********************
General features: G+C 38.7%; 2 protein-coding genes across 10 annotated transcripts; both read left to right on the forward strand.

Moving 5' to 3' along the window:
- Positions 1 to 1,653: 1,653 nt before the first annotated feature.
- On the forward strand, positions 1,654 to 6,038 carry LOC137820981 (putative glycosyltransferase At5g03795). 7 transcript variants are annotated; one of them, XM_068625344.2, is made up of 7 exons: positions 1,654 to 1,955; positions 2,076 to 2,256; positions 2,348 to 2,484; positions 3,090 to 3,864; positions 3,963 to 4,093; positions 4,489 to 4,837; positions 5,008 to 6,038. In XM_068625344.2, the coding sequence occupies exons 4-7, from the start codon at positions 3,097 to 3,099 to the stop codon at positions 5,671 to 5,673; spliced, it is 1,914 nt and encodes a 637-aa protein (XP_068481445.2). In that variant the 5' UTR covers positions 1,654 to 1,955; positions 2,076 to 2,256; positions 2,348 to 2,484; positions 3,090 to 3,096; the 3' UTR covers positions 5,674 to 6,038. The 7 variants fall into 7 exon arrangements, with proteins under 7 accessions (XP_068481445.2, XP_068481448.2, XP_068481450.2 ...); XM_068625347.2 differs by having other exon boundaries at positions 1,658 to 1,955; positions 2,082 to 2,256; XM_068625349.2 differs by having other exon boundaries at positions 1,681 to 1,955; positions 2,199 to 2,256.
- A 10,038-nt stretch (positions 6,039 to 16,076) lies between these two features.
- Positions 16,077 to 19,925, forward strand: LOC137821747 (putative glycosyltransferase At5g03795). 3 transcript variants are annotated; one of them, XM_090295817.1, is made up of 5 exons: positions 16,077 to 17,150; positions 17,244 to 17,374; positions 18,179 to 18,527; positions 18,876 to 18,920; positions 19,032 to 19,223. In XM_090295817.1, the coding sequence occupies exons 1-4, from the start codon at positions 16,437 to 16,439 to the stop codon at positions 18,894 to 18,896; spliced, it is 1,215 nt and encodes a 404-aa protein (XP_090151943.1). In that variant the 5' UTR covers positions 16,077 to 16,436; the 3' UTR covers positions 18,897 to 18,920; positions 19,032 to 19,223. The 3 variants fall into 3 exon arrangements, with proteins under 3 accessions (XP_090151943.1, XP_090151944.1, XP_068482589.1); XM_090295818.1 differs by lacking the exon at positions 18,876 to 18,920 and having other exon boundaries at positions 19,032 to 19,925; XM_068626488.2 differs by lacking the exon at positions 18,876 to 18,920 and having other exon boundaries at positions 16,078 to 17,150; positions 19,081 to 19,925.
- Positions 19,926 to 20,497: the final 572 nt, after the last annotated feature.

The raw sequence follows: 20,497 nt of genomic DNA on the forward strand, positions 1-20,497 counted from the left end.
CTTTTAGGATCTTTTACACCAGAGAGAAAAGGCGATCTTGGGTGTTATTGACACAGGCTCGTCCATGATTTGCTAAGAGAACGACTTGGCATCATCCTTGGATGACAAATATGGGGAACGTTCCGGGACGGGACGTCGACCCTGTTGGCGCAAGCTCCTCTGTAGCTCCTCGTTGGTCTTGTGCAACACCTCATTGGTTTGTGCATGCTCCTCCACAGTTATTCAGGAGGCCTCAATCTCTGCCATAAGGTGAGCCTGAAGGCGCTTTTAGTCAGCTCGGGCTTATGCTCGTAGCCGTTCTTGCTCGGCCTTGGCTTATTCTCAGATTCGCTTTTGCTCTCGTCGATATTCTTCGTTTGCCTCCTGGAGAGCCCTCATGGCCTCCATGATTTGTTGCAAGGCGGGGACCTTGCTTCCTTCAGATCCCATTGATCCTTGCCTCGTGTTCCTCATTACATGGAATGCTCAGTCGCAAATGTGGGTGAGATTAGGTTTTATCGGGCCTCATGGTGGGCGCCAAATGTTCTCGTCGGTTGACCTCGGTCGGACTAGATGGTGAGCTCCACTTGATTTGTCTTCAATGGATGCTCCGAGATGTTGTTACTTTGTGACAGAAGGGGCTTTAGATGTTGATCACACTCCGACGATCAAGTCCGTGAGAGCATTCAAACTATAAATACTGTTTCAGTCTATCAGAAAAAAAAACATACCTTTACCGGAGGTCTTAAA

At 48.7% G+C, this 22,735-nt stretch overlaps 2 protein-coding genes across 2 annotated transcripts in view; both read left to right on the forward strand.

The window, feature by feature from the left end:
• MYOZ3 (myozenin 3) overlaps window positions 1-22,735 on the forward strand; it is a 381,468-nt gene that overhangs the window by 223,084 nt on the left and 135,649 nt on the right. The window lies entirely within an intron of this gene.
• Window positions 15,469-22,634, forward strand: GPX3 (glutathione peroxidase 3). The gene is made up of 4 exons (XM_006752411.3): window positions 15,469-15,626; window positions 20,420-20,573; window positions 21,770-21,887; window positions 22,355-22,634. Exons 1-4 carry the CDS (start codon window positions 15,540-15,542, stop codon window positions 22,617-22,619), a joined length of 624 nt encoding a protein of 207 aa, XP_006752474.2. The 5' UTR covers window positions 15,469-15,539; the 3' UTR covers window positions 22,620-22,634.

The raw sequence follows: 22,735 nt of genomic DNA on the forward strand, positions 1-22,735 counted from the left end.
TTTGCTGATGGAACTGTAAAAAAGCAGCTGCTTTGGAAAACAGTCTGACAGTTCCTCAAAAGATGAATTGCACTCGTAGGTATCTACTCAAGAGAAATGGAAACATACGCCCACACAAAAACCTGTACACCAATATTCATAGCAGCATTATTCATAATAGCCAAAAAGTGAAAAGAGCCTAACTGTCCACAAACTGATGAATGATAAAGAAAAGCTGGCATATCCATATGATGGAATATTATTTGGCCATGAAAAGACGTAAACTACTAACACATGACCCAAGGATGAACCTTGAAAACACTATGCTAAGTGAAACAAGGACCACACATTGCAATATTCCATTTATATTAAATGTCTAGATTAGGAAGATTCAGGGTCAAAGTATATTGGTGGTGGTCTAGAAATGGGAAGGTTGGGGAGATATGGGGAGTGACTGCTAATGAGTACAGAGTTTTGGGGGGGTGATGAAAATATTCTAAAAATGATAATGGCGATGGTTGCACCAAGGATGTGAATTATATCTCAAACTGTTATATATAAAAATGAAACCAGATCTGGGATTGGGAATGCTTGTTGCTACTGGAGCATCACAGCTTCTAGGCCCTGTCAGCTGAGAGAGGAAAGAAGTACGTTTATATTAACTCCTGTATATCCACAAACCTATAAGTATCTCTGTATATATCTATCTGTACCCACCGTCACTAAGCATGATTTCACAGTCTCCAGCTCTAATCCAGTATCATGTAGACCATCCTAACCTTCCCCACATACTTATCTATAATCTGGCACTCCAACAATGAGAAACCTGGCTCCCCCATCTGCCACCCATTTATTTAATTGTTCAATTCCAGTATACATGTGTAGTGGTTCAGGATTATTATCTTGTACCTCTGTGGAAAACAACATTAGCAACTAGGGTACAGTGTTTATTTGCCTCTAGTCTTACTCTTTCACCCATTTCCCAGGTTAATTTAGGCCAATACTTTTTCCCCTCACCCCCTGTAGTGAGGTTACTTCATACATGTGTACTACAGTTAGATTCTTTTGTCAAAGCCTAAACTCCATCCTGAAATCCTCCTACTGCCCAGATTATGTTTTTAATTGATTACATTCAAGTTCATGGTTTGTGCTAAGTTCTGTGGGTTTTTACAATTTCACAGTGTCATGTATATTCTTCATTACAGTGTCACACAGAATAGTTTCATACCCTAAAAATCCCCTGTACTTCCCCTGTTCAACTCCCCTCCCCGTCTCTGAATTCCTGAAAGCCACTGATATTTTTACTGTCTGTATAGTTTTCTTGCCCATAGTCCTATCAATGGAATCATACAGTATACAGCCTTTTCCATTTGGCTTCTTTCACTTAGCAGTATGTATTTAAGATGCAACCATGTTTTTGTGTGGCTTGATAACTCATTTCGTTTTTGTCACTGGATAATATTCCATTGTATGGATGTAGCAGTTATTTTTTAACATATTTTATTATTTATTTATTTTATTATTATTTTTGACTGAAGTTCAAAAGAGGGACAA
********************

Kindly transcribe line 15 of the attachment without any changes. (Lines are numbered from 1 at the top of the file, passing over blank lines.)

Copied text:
TTTGCTGATGGAACTGTAAAAAAGCAGCTGCTTTGGAAAACAGTCTGACAGTTCCTCAAAAGATGAATTGCACTCGTAGGTATCTACTCAAGAGAAATGGAAACATACGCCCACACAAAAACCTGTACACCAATATTCATAGCAGCATTATTCATAATAGCCAAAAAGTGAAAAGAGCCTAACTGTCCACAAACTGATGAATGATAAAGAAAAGCTGGCATATCCATATGATGGAATATTATTTGGCCATGAAAAGACGTAAACTACTAACACATGACCCAAGGATGAACCTTGAAAACACTATGCTAAGTGAAACAAGGACCACACATTGCAATATTCCATTTATATTAAATGTCTAGATTAGGAAGATTCAGGGTCAAAGTATATTGGTGGTGGTCTAGAAATGGGAAGGTTGGGGAGATATGGGGAGTGACTGCTAATGAGTACAGAGTTTTGGGGGGGTGATGAAAATATTCTAAAAATGATAATGGCGATGGTTGCACCAAGGATGTGAATTATATCTCAAACTGTTATATATAAAAATGAAACCAGATCTGGGATTGGGAATGCTTGTTGCTACTGGAGCATCACAGCTTCTAGGCCCTGTCAGCTGAGAGAGGAAAGAAGTACGTTTATATTAACTCCTGTATATCCACAAACCTATAAGTATCTCTGTATATATCTATCTGTACCCACCGTCACTAAGCATGATTTCACAGTCTCCAGCTCTAATCCAGTATCATGTAGACCATCCTAACCTTCCCCACATACTTATCTATAATCTGGCACTCCAACAATGAGAAACCTGGCTCCCCCATCTGCCACCCATTTATTTAATTGTTCAATTCCAGTATACATGTGTAGTGGTTCAGGATTATTATCTTGTACCTCTGTGGAAAACAACATTAGCAACTAGGGTACAGTGTTTATTTGCCTCTAGTCTTACTCTTTCACCCATTTCCCAGGTTAATTTAGGCCAATACTTTTTCCCCTCACCCCCTGTAGTGAGGTTACTTCATACATGTGTACTACAGTTAGATTCTTTTGTCAAAGCCTAAACTCCATCCTGAAATCCTCCTACTGCCCAGATTATGTTTTTAATTGATTACATTCAAGTTCATGGTTTGTGCTAAGTTCTGTGGGTTTTTACAATTTCACAGTGTCATGTATATTCTTCATTACAGTGTCACACAGAATAGTTTCATACCCTAAAAATCCCCTGTACTTCCCCTGTTCAACTCCCCTCCCCGTCTCTGAATTCCTGAAAGCCACTGATATTTTTACTGTCTGTATAGTTTTCTTGCCCATAGTCCTATCAATGGAATCATACAGTATACAGCCTTTTCCATTTGGCTTCTTTCACTTAGCAGTATGTATTTAAGATGCAACCATGTTTTTGTGTGGCTTGATAACTCATTTCGTTTTTGTCACTGGATAATATTCCATTGTATGGATGTAGCAGTTATTTTTTAACATATTTTATTATTTATTTATTTTATTATTATTTTTGACTGAAGTTCAAAAGAGGGACAA